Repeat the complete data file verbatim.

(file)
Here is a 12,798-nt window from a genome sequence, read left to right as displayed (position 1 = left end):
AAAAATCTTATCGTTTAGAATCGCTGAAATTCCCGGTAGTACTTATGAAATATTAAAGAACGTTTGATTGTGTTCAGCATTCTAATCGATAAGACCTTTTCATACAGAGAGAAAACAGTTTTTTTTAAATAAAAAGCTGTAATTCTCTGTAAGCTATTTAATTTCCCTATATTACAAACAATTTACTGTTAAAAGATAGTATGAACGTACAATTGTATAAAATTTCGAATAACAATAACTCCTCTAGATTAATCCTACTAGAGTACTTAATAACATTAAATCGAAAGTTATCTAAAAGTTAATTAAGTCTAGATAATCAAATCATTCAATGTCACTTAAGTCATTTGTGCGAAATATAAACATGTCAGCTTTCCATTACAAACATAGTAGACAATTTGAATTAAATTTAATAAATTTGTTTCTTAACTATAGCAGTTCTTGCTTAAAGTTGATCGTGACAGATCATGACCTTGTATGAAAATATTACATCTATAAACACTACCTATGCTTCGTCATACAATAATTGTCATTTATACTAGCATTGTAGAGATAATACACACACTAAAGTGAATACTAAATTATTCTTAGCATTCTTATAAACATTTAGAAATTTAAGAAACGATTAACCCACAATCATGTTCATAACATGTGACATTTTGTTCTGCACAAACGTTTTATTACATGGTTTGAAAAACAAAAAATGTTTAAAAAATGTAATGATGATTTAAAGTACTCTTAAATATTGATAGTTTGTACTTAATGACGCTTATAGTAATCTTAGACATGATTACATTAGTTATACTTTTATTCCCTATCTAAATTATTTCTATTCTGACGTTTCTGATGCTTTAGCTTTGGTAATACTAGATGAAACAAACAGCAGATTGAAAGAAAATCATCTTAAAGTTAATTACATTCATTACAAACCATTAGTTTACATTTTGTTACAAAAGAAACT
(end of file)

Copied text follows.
Here is a 12,798-nt window from a genome sequence, read left to right as displayed (position 1 = left end):
AAAAATCTTATCGTTTAGAATCGCTGAAATTCCCGGTAGTACTTATGAAATATTAAAGAACGTTTGATTGTGTTCAGCATTCTAATCGATAAGACCTTTTCATACAGAGAGAAAACAGTTTTTTTTAAATAAAAAGCTGTAATTCTCTGTAAGCTATTTAATTTCCCTATATTACAAACAATTTACTGTTAAAAGATAGTATGAACGTACAATTGTATAAAATTTCGAATAACAATAACTCCTCTAGATTAATCCTACTAGAGTACTTAATAACATTAAATCGAAAGTTATCTAAAAGTTAATTAAGTCTAGATAATCAAATCATTCAATGTCACTTAAGTCATTTGTGCGAAATATAAACATGTCAGCTTTCCATTACAAACATAGTAGACAATTTGAATTAAATTTAATAAATTTGTTTCTTAACTATAGCAGTTCTTGCTTAAAGTTGATCGTGACAGATCATGACCTTGTATGAAAATATTACATCTATAAACACTACCTATGCTTCGTCATACAATAATTGTCATTTATACTAGCATTGTAGAGATAATACACACACTAAAGTGAATACTAAATTATTCTTAGCATTCTTATAAACATTTAGAAATTTAAGAAACGATTAACCCACAATCATGTTCATAACATGTGACATTTTGTTCTGCACAAACGTTTTATTACATGGTTTGAAAAACAAAAAATGTTTAAAAAATGTAATGATGATTTAAAGTACTCTTAAATATTGATAGTTTGTACTTAATGACGCTTATAGTAATCTTAGACATGATTACATTAGTTATACTTTTATTCCCTATCTAAATTATTTCTATTCTGACGTTTCTGATGCTTTAGCTTTGGTAATACTAGATGAAACAAACAGCAGATTGAAAGAAAATCATCTTAAAGTTAATTACATTCATTACAAACCATTAGTTTACATTTTGTTACAAAAGAAACT